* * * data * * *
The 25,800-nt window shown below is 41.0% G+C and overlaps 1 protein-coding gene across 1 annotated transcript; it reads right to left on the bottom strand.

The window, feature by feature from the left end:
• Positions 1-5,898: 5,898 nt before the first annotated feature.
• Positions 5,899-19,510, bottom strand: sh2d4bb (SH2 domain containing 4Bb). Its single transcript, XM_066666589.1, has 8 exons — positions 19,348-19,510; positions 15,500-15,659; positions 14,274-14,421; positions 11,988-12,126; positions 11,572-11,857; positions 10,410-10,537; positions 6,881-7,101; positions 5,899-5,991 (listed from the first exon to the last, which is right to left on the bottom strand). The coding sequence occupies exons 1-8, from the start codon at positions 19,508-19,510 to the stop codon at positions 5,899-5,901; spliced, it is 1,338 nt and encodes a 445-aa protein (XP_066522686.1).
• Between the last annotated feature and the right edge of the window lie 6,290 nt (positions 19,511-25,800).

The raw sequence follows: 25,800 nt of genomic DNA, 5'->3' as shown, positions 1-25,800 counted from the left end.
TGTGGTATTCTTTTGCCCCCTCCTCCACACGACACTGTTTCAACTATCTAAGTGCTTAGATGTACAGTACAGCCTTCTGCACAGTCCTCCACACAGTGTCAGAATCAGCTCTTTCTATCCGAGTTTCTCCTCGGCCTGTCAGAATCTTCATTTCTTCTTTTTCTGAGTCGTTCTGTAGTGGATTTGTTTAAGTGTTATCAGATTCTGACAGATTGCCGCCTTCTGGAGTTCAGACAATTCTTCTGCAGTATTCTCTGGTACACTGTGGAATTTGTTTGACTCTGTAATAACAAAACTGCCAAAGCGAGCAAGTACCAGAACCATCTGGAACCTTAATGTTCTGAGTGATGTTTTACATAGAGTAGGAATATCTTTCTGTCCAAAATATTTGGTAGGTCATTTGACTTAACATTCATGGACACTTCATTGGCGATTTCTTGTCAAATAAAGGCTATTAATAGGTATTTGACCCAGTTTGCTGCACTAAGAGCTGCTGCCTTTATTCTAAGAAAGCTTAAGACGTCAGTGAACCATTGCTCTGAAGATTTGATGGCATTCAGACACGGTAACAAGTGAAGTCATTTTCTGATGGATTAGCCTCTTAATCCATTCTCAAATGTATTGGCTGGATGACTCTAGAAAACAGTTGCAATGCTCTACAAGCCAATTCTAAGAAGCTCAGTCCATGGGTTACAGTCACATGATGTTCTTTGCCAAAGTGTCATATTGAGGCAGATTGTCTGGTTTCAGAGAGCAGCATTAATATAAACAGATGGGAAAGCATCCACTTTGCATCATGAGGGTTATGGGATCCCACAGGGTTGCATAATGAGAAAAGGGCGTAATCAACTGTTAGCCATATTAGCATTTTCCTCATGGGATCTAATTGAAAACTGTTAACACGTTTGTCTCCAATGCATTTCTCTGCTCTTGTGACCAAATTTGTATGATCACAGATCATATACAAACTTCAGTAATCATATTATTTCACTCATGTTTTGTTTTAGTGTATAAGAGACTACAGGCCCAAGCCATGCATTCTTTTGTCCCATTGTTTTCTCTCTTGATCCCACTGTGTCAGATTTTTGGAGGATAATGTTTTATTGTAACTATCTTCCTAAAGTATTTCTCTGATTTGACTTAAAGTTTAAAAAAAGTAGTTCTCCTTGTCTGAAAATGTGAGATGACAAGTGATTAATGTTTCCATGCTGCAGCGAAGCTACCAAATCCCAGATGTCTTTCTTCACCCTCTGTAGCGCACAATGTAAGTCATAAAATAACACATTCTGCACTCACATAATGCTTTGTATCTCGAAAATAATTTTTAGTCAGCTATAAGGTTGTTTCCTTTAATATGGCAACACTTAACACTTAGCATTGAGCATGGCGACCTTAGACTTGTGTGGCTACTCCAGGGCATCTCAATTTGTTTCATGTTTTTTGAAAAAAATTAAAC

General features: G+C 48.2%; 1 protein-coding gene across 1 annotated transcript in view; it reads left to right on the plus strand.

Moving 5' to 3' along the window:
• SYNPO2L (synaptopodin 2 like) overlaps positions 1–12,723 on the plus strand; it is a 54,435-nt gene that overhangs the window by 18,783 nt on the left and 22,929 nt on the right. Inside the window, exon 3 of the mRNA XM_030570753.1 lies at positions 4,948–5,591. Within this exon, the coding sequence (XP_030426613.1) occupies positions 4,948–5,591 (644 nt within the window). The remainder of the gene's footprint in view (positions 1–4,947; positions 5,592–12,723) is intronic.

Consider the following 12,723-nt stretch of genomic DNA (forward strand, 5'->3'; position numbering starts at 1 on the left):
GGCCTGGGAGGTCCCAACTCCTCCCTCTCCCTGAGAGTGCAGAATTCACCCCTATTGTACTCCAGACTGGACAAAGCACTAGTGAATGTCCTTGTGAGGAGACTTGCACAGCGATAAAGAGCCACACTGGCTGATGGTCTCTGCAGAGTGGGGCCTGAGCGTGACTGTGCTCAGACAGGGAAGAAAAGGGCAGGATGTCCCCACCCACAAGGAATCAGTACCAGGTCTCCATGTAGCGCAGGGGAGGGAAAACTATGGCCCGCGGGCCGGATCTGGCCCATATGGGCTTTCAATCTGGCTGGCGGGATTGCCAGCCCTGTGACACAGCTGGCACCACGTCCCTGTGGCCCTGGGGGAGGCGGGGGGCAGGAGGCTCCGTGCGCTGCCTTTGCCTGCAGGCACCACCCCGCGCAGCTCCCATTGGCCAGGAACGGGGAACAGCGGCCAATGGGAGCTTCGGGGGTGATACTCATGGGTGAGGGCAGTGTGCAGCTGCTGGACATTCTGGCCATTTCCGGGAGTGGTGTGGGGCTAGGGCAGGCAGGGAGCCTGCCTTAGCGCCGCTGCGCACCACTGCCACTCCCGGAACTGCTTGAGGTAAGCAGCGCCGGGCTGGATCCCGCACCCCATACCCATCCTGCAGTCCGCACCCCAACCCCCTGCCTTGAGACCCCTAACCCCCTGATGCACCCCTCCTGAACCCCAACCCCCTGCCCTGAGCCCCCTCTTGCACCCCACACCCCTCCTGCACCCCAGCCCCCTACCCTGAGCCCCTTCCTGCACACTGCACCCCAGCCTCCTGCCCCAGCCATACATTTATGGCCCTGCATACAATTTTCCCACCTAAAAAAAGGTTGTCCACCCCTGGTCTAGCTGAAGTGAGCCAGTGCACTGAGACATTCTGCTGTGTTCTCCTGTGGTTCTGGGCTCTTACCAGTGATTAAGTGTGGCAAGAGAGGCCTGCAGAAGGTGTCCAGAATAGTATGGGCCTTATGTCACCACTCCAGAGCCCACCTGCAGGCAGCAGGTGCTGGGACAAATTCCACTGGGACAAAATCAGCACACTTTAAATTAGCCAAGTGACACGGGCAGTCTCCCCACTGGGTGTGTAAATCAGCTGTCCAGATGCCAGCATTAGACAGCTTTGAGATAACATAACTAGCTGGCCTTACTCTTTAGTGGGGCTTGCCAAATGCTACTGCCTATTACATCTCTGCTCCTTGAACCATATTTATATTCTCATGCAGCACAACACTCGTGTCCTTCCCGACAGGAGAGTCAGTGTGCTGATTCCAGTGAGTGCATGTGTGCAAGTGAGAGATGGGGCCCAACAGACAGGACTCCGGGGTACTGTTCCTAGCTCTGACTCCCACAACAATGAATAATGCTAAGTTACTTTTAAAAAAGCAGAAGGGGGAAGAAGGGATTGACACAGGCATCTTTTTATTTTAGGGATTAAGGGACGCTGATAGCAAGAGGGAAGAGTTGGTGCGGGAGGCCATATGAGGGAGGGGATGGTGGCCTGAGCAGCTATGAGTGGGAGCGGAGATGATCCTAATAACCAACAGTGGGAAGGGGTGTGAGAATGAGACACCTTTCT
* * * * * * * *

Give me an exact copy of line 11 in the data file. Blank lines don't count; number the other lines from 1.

Consider the following 12,723-nt stretch of genomic DNA (forward strand, 5'->3'; position numbering starts at 1 on the left):